recruitment
Human Resources

Industry leader talks tech-enabled recruitment

“It would never occur to me to apply for a job via smartphone!” said Liam Butler, VP of Sales for SumTotal, with some feeling at a recent digital skills roundtable.

“Really?!?” responded a surprised young journalist, with equal feeling.

Online recruitment is becoming more and more commonplace. This does have implications for age and career level but as digitisation becomes more ingrained into most businesses this is only set to continue moving into areas like AR, VR and wearable tech.

We catch-up with Steve Carter who has over 20 years’ experience in recruitment – through roles as director at Morgan McKinley, UK MD for Robert Half and director of Asian operations at Adecco – to learn his views.

Can you provide an overview of the range of new technology being used in recruitment at present?

The majority of the recruitment sector thinks of new technology as CRM-style databases, Applicant Tracking Systems and social media platforms liked LinkedIn. There is a vast array of established technology that improved the world for recruiters but did it really change anything? After all, LinkedIn is just an organised database of people that were always there – all they did was make it easier for people to find and be found.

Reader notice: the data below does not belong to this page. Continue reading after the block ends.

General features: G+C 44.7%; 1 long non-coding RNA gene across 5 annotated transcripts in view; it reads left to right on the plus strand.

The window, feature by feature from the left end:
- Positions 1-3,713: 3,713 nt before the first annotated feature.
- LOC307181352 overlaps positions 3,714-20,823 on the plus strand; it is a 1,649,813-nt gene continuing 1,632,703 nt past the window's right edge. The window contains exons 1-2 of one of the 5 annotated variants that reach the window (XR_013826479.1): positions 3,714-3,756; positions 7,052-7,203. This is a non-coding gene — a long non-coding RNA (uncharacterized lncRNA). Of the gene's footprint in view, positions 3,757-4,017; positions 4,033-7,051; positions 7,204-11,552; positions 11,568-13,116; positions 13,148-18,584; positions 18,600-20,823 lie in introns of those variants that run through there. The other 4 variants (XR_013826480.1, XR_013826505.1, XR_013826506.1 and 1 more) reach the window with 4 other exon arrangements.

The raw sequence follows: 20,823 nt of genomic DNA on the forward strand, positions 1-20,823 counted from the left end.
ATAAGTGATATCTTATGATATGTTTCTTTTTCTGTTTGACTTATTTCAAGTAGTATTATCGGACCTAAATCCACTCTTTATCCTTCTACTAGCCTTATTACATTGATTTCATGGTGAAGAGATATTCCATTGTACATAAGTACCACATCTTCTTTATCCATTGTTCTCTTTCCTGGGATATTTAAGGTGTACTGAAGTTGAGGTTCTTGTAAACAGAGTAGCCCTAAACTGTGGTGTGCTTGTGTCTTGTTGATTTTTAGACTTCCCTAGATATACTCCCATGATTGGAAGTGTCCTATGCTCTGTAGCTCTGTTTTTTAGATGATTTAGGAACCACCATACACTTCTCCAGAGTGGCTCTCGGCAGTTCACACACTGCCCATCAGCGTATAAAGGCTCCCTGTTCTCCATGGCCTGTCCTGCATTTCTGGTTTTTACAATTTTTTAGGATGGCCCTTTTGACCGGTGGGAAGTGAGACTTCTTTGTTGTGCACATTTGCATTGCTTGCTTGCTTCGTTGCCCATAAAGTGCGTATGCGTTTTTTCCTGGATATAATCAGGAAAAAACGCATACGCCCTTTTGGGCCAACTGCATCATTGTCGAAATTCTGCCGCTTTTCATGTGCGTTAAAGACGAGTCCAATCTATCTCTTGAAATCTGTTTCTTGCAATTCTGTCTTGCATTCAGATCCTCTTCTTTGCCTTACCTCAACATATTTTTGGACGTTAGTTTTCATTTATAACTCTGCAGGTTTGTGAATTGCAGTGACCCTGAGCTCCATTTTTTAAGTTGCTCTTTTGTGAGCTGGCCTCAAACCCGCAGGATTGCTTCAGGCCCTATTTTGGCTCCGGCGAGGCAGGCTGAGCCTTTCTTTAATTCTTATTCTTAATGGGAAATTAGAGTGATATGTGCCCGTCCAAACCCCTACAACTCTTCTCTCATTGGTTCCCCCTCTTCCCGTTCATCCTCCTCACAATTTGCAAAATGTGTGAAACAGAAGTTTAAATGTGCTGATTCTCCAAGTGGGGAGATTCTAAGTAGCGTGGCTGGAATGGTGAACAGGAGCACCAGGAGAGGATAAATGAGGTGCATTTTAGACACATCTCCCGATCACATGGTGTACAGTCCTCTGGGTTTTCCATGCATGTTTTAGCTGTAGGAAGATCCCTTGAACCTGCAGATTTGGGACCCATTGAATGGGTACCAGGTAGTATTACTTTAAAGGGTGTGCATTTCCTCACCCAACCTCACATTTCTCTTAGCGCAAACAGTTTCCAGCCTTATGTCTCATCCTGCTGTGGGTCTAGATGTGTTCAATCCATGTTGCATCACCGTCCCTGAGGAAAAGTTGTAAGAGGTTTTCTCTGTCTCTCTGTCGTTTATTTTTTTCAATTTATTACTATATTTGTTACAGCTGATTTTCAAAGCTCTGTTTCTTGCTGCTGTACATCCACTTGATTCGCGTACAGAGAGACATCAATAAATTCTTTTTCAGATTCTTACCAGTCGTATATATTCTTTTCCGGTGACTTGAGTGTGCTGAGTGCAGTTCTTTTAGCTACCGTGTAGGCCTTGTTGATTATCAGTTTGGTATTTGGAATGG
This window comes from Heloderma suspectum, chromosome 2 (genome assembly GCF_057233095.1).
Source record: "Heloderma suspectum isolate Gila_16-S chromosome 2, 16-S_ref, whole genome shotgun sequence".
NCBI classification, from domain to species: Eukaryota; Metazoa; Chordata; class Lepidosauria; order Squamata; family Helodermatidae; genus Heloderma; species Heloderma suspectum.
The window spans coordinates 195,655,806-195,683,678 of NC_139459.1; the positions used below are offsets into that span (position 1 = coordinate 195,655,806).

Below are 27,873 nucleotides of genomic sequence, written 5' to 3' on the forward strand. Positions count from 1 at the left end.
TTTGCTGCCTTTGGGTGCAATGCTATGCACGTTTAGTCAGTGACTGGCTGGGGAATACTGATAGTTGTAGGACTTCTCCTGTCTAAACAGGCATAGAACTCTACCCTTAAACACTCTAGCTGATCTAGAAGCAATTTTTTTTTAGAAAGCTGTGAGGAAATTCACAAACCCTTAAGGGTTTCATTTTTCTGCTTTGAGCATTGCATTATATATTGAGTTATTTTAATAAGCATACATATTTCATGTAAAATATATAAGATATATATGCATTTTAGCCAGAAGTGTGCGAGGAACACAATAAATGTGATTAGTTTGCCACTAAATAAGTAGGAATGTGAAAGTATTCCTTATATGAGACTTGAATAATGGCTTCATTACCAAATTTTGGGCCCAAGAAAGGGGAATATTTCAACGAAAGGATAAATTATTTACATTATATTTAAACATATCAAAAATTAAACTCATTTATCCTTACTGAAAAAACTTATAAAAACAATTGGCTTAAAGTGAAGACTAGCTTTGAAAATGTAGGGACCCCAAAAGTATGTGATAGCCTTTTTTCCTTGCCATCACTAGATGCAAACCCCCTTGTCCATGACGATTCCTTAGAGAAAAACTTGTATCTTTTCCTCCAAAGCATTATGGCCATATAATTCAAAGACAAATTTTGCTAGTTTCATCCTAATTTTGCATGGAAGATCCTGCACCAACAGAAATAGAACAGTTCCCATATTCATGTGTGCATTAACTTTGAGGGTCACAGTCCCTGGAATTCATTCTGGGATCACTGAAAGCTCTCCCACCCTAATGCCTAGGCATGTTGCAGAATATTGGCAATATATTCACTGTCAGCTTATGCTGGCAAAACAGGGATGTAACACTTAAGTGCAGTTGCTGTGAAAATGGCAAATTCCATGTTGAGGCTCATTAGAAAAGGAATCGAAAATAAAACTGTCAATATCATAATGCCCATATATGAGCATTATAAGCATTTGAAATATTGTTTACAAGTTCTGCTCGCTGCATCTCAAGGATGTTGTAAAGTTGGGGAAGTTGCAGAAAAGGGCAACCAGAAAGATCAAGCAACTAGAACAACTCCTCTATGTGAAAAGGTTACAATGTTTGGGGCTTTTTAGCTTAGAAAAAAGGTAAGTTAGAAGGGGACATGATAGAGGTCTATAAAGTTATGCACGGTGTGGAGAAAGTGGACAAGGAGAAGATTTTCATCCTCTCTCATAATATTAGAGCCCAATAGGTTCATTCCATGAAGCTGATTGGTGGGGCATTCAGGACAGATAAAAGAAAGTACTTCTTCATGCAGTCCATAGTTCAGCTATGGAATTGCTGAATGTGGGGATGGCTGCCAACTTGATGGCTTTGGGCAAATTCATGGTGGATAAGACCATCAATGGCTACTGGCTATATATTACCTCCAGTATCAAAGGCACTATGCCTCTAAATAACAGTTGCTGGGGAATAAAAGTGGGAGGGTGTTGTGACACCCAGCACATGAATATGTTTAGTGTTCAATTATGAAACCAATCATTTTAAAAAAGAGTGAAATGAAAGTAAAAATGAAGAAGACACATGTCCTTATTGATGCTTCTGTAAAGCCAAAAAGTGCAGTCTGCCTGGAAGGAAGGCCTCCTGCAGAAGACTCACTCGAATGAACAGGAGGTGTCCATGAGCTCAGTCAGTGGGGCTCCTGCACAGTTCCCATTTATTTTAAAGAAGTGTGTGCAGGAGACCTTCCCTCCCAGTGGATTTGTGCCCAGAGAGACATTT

This technology isn’t new and in fact it’s soon to be superceded by a wave of platforms being developed across the globe, primarily in Silicon Valley where recruitment is seen as a sector badly in need on tech intervention.

These cloud-based services will allow clients and candidates a ‘self serve’ direct matching kiosk style platform that can incorporate video, psychometric profiling, and availability planners to name a but a few and have full interface with back office applications creating a true ‘end-to-end’ solution at very low cost per user – something recruitment technology has always striven to achieve.

The initial players in this market, such as ODesk [now Upwork] and Elance, are now large corporations whilst the beginnings of the new wave are already in operation via ‘marketplace solutions’ likes of TaskRabbit and Hired, which operate on an ‘on-demand/off site basis’.